In BACK TO THE FUTURE, Doc Brown is usually seen wearing two watches and Marty staring at his watch from the movie poster became one of the iconic images of 1985. In fact, timepieces prove to be important plot points throughout BACK TO THE FUTURE. Hitting his head after falling when trying to hang a clock in his toilet back in November 1955 was the pivotal moment the Doc first came up with the idea of the flux capacitor. Then of course there’s the Hill Valley Courthouse clock being struck by lightning and its importance in getting Marty home. For the eagle-eyed movie viewer, there among the dozens of timepieces that feature in the opening credits is one with the figure of the silent movie actor Harold Lloyd hanging off the big hand pointing towards the eleven on the clock face, offering a hint of what will happen to Doc himself on the clock tower. A bit of foreshadowing seems appropriate enough in a movie about past, present and future.

IMPOSSIBLE (or THE IMPOSSIBLE US, as it was published in America) is a Time Romance novel by Sarah Lotz where love somehow stretches across Time itself. And a clock features heavily in the story. The paths of paths of Nick and Bee cross as a result of a misdirected email. Even though this is merely an email, the attraction between the pair is instant and they agree to meet under the clock at Euston station. However, it becomes apparent that though they are both under the clock, they are there at different periods in times.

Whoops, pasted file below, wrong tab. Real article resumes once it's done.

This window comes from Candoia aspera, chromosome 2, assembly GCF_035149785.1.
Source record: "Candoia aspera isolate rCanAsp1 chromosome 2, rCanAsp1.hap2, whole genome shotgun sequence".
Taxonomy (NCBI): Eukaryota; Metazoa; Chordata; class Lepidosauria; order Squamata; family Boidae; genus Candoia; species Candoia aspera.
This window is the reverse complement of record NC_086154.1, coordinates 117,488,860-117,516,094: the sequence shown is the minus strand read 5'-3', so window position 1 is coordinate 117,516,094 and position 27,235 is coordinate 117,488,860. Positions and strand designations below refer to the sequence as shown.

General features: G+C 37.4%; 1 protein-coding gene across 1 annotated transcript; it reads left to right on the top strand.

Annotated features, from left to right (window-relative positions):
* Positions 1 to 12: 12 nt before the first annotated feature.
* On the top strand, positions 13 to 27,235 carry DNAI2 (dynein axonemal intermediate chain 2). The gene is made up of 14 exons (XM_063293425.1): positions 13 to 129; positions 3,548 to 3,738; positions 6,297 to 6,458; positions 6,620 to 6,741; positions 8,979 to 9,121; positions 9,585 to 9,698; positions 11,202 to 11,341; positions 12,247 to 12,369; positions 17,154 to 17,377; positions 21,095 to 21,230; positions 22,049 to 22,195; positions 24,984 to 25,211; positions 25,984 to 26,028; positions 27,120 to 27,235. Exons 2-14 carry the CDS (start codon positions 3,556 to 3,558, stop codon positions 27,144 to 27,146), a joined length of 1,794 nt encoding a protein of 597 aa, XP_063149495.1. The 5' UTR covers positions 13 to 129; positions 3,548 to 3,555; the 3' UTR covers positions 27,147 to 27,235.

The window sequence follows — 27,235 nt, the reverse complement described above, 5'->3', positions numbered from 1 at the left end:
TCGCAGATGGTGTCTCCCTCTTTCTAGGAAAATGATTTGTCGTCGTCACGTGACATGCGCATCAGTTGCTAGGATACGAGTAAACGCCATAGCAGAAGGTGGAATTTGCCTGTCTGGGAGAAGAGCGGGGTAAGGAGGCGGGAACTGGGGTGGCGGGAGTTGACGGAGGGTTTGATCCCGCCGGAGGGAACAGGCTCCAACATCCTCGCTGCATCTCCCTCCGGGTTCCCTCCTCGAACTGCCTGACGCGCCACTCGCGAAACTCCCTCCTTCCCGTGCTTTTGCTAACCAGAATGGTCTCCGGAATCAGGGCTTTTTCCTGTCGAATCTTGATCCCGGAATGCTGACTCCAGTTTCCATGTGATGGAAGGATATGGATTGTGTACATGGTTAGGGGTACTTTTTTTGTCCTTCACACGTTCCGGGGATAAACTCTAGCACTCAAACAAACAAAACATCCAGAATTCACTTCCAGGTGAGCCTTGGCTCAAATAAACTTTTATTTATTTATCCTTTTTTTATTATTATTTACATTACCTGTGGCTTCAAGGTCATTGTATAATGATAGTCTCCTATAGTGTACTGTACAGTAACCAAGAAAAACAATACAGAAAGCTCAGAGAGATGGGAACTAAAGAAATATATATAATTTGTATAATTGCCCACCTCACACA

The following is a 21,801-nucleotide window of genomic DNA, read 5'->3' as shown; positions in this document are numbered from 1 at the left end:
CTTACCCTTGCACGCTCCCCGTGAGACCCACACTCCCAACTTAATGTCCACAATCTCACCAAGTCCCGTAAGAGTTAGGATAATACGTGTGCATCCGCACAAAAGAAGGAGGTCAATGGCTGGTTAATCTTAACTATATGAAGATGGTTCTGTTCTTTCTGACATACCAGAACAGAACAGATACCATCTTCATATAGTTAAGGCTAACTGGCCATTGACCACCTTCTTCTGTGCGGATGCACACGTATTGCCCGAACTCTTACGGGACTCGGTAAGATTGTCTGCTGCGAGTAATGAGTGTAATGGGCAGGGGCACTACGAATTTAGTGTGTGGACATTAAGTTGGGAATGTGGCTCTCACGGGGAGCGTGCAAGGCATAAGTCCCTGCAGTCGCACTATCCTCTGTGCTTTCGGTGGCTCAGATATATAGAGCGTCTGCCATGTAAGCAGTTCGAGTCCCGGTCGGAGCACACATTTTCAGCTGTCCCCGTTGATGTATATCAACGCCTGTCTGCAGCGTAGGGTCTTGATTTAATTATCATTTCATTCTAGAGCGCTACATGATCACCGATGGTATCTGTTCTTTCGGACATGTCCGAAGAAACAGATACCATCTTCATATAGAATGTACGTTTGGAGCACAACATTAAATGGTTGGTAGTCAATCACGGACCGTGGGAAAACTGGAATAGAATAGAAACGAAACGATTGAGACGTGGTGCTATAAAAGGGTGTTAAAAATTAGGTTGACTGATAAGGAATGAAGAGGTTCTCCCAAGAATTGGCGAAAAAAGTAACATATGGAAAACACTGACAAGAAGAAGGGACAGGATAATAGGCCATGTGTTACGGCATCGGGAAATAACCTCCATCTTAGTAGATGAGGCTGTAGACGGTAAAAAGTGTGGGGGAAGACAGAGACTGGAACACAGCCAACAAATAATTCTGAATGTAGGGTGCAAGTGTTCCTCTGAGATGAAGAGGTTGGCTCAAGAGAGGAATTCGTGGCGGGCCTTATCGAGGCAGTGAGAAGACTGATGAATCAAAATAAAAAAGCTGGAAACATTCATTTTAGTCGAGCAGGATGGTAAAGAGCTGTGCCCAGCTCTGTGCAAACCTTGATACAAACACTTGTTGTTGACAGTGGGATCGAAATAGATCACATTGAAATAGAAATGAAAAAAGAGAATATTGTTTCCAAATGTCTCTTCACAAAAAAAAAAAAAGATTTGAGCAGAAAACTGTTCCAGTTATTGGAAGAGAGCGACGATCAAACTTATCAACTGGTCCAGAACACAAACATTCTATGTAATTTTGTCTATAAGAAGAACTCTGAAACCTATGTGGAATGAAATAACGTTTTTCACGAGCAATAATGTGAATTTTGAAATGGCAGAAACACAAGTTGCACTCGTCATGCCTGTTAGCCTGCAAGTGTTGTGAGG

Clocks and turning cogs are there too in HARRY POTTER AND THE PRISONER OF AZKABAN and an old pocket watch is a recurring image in LOOPER, though mechanisms of a slightly different sort could be said to the Image System in TERMINATOR where technology such as answering machines and public phone booths repeatedly let Sarah Connors down. It’s as if all machines have simply turned against her.

The Image System of DARK certainly includes clocks but the dominant image symbols come from religious and theological iconography, for example, the paintings of Adam and Eve, and the term The Watchmaker is an analogous expression for God, The Creator, and this originates from the teleological argument for His existence, known as Intelligent Design. Our complex world, this reasoning goes, is like a watch that has been carefully constructed and therefore, as with the watch, the world requires a Watchmaker or Designer/Creator. And The Watchmaker in DARK, by his actions on building a Time Machine, is the Creator of the two very nightmarish Time Loops.

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In YOUR NAME Time is seen as a ‘thread’: “The threads twist, tangle, unravel and connect again. That’s Time.” The boy wears braided cords round his wrists, but to think that it is these that are making the time connection possible is too literal, it is rather an image representing the complex ebb and flow of Time itself. And when the lovers do meet it is at twilight – ‘Kataware-doki’ – where day and night come together too.